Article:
Everyone has heard the old montage “Show, don’t tell” so many times that it’s become stale. And, what does it mean, anyway? It’s an easy phrase to say, but how does an author achieve a resonant, meaningful description that will make his words come alive?
This is especially important when writing a fantasy novel. More so than any other genre, the fantasy novel must invite the reader to experience the fantasy world using a pallet not of colors, but of words.
In From Under a Tree, I provide the reader with rich imagery that will hopefully have readers clamoring for more. For me, it is important to show the reader what I am envisioning. Here is an example, a description of the city of Mistmere.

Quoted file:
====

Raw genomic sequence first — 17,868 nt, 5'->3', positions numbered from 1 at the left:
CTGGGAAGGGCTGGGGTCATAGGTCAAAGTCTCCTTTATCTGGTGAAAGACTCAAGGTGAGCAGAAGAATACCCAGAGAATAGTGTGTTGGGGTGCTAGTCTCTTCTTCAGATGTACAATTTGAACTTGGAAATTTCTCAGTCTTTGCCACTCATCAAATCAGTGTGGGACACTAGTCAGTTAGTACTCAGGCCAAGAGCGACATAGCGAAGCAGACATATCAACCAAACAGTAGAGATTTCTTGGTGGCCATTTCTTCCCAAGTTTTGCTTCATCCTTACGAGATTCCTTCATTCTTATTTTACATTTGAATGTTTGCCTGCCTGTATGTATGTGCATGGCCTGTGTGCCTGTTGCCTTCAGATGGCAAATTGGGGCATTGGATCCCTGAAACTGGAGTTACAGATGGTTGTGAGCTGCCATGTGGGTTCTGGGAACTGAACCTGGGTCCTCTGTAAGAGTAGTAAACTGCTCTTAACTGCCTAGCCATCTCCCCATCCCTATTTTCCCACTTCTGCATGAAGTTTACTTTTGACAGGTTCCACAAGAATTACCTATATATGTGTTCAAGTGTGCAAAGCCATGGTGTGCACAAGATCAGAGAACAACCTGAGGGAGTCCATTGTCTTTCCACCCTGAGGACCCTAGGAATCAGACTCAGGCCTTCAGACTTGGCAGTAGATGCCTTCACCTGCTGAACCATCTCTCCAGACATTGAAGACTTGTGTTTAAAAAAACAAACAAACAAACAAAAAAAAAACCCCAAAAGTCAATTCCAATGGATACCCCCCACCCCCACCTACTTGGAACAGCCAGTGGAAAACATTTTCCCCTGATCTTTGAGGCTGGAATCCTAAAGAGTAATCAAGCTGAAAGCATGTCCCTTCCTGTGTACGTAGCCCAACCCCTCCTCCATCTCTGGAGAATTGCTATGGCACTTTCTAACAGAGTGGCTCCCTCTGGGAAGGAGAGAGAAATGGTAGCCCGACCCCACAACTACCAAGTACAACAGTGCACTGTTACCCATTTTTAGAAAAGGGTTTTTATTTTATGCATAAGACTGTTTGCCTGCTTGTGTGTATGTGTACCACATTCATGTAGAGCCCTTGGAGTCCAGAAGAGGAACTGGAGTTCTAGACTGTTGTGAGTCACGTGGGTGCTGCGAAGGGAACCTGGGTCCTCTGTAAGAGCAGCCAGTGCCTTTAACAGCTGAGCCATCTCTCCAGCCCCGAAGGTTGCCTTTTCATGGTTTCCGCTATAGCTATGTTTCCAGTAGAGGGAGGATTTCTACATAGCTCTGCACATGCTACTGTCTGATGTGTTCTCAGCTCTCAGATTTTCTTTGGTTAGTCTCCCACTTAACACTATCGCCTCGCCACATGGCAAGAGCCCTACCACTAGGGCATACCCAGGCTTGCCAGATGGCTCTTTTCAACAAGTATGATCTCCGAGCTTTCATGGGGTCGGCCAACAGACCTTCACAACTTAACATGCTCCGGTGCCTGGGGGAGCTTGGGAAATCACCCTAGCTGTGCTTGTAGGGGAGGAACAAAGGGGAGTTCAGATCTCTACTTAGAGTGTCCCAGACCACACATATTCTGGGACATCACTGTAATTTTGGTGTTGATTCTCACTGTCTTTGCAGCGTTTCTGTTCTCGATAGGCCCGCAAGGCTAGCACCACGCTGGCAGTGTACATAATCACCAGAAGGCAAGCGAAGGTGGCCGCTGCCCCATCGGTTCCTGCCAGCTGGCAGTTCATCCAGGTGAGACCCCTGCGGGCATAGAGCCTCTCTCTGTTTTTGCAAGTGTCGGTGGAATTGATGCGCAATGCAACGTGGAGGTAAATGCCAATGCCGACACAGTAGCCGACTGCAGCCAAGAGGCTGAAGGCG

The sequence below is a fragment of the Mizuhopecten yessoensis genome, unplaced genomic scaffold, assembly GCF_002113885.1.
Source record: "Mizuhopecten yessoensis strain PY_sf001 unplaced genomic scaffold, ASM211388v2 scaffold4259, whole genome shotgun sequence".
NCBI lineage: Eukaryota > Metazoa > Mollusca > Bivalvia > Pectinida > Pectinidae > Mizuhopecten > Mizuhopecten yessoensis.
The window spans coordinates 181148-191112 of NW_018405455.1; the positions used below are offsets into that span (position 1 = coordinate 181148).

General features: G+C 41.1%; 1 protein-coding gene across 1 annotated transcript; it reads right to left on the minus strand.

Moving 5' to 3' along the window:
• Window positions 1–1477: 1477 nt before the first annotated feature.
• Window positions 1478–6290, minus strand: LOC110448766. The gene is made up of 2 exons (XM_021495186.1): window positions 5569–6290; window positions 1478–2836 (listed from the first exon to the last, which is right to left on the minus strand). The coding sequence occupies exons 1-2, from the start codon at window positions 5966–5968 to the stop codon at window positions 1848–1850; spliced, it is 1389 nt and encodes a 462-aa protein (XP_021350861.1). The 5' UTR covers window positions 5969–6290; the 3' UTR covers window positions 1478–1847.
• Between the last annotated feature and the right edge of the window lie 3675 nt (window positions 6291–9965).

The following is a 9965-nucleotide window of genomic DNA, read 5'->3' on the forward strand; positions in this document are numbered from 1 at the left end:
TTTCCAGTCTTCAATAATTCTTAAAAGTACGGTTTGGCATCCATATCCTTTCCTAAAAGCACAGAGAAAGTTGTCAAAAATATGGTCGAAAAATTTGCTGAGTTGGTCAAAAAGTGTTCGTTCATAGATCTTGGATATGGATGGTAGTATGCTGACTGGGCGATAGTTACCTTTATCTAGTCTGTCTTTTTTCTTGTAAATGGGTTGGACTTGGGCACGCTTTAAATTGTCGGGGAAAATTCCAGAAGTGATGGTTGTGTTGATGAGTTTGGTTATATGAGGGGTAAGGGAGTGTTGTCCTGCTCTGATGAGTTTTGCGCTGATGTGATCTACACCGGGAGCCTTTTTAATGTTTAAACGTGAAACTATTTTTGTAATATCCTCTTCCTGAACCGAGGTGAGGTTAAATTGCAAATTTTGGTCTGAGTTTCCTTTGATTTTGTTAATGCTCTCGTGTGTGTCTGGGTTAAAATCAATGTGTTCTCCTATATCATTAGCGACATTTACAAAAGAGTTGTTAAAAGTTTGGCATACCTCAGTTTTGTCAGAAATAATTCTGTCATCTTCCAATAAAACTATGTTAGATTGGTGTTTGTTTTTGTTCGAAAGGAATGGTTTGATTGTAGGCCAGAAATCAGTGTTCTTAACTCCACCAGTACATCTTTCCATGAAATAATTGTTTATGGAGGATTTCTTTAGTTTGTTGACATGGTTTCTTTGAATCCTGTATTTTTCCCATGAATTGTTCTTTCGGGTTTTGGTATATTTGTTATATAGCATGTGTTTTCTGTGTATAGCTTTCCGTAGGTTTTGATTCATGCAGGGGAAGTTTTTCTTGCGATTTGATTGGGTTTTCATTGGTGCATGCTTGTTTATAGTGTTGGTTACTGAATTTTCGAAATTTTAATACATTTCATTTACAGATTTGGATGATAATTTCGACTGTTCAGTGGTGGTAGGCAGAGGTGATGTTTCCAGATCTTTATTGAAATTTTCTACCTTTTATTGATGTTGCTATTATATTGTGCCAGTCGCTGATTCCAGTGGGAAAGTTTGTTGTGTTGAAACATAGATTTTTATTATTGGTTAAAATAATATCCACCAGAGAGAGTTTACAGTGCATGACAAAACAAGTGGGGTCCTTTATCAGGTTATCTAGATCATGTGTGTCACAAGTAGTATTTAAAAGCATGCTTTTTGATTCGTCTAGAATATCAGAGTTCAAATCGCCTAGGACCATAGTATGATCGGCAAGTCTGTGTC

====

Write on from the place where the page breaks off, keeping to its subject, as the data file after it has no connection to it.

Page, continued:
“Mistmere was quite a sight to behold, built from the white sillar rock tossed out by a volcano that overlooked it, one of many mountains in the eastern and desolate rim of the ancient mountain range known as the Old Hills. The city’s name was inspired by the fact that the sun shined upon it every single day, a sunlit city almost lost at the end of the severe mountain range, and for the magnificent whisks of clouds continuously feathered through the top of the valley. It was a city of cycles, a city of layers, and a city of rings; and as it grew outward, the city accrued rings much like a tree. Unlike other Harrow cities, Mistmere’s corners and towers were not geometrically even. The circumference repeated the ups and downs of the hills, forming a picturesque wavy line, as though a necklace had been thrown onto a hillside, with the towers representing the largest white stones. And within its rings were fascinating villages with stepped terraces, ornate fountains, and hanging gardens from the terraces and almost every rooftop. Streams of water emerged from elevated sources and flowed down sloping channels. These waters irrigated the whole of Mistmere saturating the roots of plants, keeping the whole area moist, and providing a veil of mist that blanketed the city throughout the day.”